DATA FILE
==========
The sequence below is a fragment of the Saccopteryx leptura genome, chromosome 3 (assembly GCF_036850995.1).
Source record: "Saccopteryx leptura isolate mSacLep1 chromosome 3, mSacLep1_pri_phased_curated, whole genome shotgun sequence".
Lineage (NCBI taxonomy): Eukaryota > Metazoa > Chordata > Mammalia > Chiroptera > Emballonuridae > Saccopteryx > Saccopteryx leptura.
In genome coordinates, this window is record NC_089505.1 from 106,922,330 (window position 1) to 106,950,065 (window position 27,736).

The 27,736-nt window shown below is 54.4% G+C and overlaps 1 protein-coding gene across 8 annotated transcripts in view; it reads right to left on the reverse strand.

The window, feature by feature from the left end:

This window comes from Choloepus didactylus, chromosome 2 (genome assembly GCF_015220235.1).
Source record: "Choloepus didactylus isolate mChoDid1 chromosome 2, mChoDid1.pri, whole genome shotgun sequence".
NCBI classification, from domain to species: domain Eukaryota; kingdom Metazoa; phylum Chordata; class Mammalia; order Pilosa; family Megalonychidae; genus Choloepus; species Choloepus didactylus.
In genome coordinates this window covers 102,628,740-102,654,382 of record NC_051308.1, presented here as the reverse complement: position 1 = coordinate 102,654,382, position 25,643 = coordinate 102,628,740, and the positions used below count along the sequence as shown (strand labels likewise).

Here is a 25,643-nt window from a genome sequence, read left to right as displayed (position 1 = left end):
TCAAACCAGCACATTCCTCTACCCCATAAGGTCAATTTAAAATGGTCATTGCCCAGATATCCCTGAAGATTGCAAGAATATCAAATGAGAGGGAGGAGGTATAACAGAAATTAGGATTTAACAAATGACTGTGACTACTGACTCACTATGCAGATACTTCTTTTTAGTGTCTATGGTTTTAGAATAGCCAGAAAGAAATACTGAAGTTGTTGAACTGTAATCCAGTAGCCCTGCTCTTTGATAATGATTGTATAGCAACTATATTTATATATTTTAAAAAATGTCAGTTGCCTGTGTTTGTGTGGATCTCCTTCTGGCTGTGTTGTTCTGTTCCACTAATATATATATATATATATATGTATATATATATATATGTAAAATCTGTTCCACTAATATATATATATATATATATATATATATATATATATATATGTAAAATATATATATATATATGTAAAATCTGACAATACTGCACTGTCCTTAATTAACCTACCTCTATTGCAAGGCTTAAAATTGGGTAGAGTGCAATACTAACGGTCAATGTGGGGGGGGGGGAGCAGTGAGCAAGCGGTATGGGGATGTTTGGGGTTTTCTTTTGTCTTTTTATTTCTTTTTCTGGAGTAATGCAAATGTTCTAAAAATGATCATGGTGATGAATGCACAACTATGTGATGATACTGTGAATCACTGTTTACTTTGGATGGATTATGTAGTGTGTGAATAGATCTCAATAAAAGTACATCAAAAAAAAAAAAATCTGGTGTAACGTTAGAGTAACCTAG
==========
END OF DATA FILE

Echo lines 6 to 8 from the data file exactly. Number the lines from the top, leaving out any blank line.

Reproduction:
The window, feature by feature from the left end:

This window comes from Choloepus didactylus, chromosome 2 (genome assembly GCF_015220235.1).
Source record: "Choloepus didactylus isolate mChoDid1 chromosome 2, mChoDid1.pri, whole genome shotgun sequence".